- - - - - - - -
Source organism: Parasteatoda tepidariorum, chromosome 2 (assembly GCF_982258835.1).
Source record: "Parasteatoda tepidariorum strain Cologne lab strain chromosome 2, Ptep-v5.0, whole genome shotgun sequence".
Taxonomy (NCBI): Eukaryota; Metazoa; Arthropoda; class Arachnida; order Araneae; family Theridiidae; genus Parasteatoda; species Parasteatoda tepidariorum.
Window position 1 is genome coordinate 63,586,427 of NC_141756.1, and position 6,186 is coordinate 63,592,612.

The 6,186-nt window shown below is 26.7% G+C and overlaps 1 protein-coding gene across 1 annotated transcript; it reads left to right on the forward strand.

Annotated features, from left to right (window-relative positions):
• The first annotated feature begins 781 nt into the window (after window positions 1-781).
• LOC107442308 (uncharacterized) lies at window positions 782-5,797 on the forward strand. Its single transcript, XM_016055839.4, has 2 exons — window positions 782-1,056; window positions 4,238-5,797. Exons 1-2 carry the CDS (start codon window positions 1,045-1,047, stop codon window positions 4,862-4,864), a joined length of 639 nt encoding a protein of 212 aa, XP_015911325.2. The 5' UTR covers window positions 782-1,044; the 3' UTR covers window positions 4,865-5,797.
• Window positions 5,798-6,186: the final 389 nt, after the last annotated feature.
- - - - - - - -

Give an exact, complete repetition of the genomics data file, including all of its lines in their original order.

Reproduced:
Source organism: Parasteatoda tepidariorum, chromosome 2 (assembly GCF_982258835.1).
Source record: "Parasteatoda tepidariorum strain Cologne lab strain chromosome 2, Ptep-v5.0, whole genome shotgun sequence".
Taxonomy (NCBI): Eukaryota; Metazoa; Arthropoda; class Arachnida; order Araneae; family Theridiidae; genus Parasteatoda; species Parasteatoda tepidariorum.
Window position 1 is genome coordinate 63,586,427 of NC_141756.1, and position 6,186 is coordinate 63,592,612.

The 6,186-nt window shown below is 26.7% G+C and overlaps 1 protein-coding gene across 1 annotated transcript; it reads left to right on the forward strand.

Annotated features, from left to right (window-relative positions):
• The first annotated feature begins 781 nt into the window (after window positions 1-781).
• LOC107442308 (uncharacterized) lies at window positions 782-5,797 on the forward strand. Its single transcript, XM_016055839.4, has 2 exons — window positions 782-1,056; window positions 4,238-5,797. Exons 1-2 carry the CDS (start codon window positions 1,045-1,047, stop codon window positions 4,862-4,864), a joined length of 639 nt encoding a protein of 212 aa, XP_015911325.2. The 5' UTR covers window positions 782-1,044; the 3' UTR covers window positions 4,865-5,797.
• Window positions 5,798-6,186: the final 389 nt, after the last annotated feature.